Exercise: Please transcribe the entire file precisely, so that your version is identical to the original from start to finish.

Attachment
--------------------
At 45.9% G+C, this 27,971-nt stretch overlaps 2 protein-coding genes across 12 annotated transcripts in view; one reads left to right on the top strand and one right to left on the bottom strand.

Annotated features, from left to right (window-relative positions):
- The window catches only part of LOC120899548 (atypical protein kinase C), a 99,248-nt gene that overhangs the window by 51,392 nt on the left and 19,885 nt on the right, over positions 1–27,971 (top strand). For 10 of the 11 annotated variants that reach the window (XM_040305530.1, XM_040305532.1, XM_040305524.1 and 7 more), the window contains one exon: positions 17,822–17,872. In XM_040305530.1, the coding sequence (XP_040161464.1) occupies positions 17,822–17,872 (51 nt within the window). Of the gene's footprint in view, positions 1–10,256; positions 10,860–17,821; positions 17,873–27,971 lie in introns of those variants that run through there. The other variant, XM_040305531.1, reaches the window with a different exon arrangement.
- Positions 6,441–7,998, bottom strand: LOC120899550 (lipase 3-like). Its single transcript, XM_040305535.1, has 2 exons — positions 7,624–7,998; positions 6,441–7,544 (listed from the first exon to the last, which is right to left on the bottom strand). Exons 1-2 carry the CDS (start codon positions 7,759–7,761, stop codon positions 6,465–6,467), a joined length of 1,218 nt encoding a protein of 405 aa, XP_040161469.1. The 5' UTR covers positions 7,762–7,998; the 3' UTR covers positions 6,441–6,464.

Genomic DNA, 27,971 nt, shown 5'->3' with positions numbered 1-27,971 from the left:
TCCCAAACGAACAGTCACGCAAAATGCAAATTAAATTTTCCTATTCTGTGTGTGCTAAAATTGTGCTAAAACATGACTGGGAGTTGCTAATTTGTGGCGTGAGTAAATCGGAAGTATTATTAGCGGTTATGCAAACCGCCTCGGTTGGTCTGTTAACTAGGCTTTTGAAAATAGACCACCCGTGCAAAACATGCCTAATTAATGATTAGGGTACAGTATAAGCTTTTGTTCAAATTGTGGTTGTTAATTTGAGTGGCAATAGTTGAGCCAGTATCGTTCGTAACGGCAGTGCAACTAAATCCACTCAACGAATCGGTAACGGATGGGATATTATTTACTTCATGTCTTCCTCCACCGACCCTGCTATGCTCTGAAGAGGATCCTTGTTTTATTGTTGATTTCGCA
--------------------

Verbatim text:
At 45.9% G+C, this 27,971-nt stretch overlaps 2 protein-coding genes across 12 annotated transcripts in view; one reads left to right on the top strand and one right to left on the bottom strand.

Annotated features, from left to right (window-relative positions):
- The window catches only part of LOC120899548 (atypical protein kinase C), a 99,248-nt gene that overhangs the window by 51,392 nt on the left and 19,885 nt on the right, over positions 1–27,971 (top strand). For 10 of the 11 annotated variants that reach the window (XM_040305530.1, XM_040305532.1, XM_040305524.1 and 7 more), the window contains one exon: positions 17,822–17,872. In XM_040305530.1, the coding sequence (XP_040161464.1) occupies positions 17,822–17,872 (51 nt within the window). Of the gene's footprint in view, positions 1–10,256; positions 10,860–17,821; positions 17,873–27,971 lie in introns of those variants that run through there. The other variant, XM_040305531.1, reaches the window with a different exon arrangement.
- Positions 6,441–7,998, bottom strand: LOC120899550 (lipase 3-like). Its single transcript, XM_040305535.1, has 2 exons — positions 7,624–7,998; positions 6,441–7,544 (listed from the first exon to the last, which is right to left on the bottom strand). Exons 1-2 carry the CDS (start codon positions 7,759–7,761, stop codon positions 6,465–6,467), a joined length of 1,218 nt encoding a protein of 405 aa, XP_040161469.1. The 5' UTR covers positions 7,762–7,998; the 3' UTR covers positions 6,441–6,464.

Genomic DNA, 27,971 nt, shown 5'->3' with positions numbered 1-27,971 from the left:
TCCCAAACGAACAGTCACGCAAAATGCAAATTAAATTTTCCTATTCTGTGTGTGCTAAAATTGTGCTAAAACATGACTGGGAGTTGCTAATTTGTGGCGTGAGTAAATCGGAAGTATTATTAGCGGTTATGCAAACCGCCTCGGTTGGTCTGTTAACTAGGCTTTTGAAAATAGACCACCCGTGCAAAACATGCCTAATTAATGATTAGGGTACAGTATAAGCTTTTGTTCAAATTGTGGTTGTTAATTTGAGTGGCAATAGTTGAGCCAGTATCGTTCGTAACGGCAGTGCAACTAAATCCACTCAACGAATCGGTAACGGATGGGATATTATTTACTTCATGTCTTCCTCCACCGACCCTGCTATGCTCTGAAGAGGATCCTTGTTTTATTGTTGATTTCGCA